[Tanzenspitzkreuz example] 

See ‘broad command pennant’, ‘broad pennant’, ‘burgee 1)’, ‘burgee 2)’ and ‘burgee command pennant’.

[tapered swallowtail][tapered swallowtail] [tapered swallowtail]
Broad Pennant, Norway (fotw); Burgee of the Bourne Yacht Club, US (fotw); Burgee Command Pennant, USN (sea flags)

Please note that (in addition to the references given above) this term may also be applied to the flag of the state of Ohio.

Flag of the State of Ohio, US (fotw)

A decoration of twisted fabric or metal, often surrounding a wooden core and hanging from a cord, attached to a staff or directly onto a flag – especially a colour or parade flag (see also ‘colour 2)’, ‘cord(s) 1)’, ‘lanyard 1)’ and ‘parade flag 2)’).

Ceremonial Flag of Abedim-Moncao (detail), Portugal (fisisco)

The German term for a cross pattée - ‘cross pattée

[Tatzenkreuz example]
Flag of Cortaillod, Switzerland (fotw)

In heraldry see ‘cross tau’.

[tau cross flag]
Flag of L’Albiol, Spain (fotw)

1) In British RN usage now obsolete, the flag devised by Captain Sir Home Popham in 1800, and raised prior to a signal hoist to indicate whether the following flags were to be deciphered using a signal book or by his vocabulary code (see also ‘code pennant’, ‘finishing flag’, 'preparative' and ‘signal flag’).
2) Marryat’s 1817 code (of signals for the merchant service) also showed a telegraph flag - but see note b) below (also ‘Marryat's code’).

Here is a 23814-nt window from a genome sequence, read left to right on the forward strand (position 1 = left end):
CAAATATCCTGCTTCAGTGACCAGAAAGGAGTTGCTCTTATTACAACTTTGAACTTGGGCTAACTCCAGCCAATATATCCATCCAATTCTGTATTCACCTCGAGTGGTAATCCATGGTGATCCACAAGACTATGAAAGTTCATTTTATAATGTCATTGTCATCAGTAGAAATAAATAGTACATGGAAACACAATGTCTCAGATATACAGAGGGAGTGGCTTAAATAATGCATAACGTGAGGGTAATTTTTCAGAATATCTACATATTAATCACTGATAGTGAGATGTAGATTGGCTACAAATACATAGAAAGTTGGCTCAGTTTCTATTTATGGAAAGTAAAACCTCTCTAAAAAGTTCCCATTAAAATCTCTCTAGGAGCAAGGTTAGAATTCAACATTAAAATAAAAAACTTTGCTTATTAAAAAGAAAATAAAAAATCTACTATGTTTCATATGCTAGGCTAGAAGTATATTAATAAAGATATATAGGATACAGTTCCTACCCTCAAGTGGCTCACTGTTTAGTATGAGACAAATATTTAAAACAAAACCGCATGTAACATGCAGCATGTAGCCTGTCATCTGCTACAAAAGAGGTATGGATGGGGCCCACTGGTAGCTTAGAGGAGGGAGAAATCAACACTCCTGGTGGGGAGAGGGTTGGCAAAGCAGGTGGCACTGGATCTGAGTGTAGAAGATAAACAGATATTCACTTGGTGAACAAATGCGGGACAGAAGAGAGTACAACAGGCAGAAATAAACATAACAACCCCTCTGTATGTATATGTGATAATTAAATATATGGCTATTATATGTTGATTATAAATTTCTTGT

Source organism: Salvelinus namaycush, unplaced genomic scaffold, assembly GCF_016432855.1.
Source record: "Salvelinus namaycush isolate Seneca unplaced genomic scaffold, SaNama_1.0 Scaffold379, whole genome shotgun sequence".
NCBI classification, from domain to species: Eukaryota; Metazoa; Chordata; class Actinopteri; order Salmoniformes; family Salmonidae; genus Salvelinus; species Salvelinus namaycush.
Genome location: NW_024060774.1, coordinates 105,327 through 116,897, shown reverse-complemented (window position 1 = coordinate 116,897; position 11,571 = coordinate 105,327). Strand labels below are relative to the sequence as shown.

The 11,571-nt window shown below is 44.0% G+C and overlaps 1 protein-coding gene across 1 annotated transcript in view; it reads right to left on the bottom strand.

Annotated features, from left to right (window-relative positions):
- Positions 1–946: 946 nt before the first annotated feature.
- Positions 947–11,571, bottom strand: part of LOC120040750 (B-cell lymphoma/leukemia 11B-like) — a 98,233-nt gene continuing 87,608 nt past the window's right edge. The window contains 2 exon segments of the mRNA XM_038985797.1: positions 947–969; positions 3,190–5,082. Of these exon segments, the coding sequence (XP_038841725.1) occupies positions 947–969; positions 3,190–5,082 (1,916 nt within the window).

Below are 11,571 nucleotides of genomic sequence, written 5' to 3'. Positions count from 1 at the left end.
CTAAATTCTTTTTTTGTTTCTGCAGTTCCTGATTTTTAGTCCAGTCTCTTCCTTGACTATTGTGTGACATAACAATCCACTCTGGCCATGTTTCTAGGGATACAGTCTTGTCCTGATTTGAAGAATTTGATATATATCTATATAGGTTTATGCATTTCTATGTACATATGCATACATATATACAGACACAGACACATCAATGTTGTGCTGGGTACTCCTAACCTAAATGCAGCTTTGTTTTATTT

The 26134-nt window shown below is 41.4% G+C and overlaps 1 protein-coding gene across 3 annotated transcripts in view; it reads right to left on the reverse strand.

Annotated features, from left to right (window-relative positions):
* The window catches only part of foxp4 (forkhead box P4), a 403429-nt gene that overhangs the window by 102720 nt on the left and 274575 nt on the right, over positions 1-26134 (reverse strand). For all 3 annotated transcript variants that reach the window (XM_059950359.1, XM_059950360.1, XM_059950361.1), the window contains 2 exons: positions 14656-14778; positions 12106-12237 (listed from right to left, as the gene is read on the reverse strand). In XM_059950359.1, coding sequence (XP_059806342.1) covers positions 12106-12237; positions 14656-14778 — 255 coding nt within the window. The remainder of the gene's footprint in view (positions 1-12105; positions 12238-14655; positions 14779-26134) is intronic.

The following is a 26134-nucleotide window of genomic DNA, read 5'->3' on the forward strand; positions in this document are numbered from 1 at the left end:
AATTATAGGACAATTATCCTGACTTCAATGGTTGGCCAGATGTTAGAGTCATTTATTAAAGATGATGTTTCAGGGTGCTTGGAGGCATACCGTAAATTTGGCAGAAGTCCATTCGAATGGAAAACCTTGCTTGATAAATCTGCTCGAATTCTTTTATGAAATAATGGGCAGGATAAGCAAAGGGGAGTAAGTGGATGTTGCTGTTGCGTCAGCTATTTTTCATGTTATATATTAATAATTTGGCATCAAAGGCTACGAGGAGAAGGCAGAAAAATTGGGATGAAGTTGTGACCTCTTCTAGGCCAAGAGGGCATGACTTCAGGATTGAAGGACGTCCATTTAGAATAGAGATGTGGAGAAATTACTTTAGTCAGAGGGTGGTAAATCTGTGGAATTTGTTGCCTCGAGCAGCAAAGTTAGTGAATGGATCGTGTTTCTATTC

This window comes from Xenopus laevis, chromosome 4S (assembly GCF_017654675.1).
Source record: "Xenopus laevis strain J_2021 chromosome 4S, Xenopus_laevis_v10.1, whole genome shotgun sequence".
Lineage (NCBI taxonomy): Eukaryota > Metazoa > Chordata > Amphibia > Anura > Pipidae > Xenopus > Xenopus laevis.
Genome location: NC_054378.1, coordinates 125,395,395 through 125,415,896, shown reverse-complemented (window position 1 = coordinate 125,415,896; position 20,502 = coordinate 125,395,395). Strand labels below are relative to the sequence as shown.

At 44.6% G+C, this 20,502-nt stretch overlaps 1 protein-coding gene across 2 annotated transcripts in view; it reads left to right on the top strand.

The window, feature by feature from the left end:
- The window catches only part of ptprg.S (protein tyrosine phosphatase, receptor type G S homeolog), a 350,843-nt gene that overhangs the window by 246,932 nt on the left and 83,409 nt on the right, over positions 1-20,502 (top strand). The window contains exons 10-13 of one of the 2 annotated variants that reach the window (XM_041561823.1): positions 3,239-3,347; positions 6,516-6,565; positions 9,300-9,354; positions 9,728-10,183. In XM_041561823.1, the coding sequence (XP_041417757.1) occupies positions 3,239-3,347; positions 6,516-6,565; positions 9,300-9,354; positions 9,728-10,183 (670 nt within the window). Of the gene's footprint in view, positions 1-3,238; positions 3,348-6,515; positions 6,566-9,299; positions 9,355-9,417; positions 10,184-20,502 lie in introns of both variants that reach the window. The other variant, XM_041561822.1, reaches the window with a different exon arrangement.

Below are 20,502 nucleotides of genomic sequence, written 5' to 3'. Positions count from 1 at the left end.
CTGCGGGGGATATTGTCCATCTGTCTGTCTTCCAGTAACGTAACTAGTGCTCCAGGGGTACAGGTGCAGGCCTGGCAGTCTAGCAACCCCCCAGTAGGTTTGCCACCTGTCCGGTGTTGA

[telegraph flag] [telegraph flag]
Telegraph Flag in Popham’s Code; Telegraph Flag in Marryat’s Code (fotw)

a) With regard to 1), this system formed the basis of the RN naval code for over 100 years.
b) Regarding 2), exactly how this flag was in used in Marryat’s code cannot be confirmed at the present time, however, it is not unreasonable to assume a similar meaning to that in Popham.

See 'semaphore 2)'.

1) Generically a red cross of varying design representing the Medieval Order of the Knights Templar – see ‘bauceant’ and ‘balcanifer’.
2) Specifically, the cross of the Portuguese branch of the above order – see ‘rounded cross’.

[templar cross] [templar cross]
A Templar Cross (Wikipedia); Flag of Vila Chã de Braciosa, Portugal (fotw).

That flag whose colours and/or design form the model upon which other flags are based – an archivexillum (see also ‘core flag’ and ‘flag family’).

[template flag - Berlin] [template flag - Berlin] [template flag - Berlin]
Flag of Berlin, Germany, together with those of The Charlottenburg-Wilmersdorf District and Mitte District of that city (fotw)

A heraldic term for the colour orange – see ‘mixed tinctures’.

[colour example]

See ‘coat of arms’.

territorial arms - Altay
Arms of Altay Territory, Russia (ICH)

See ‘sub-national flag’.

Altay flag
Flag of Altay Territory, Russia (fotw)

A heraldic term for the colour of earth - see ‘proper’.


A cross of varying design, but always black on a white field, and symbolic of the German Order of The Brothers of St Mary of Jerusalem, - see ‘iron cross’.

Grand Master of the Teutonic Order Teutonic Cross
Flag and Arms of the Grand Master of the Teutonic Order c1500 (fotw)

Please note that this term should only be used when the cross so described has a direct connection to the Teutonic Order.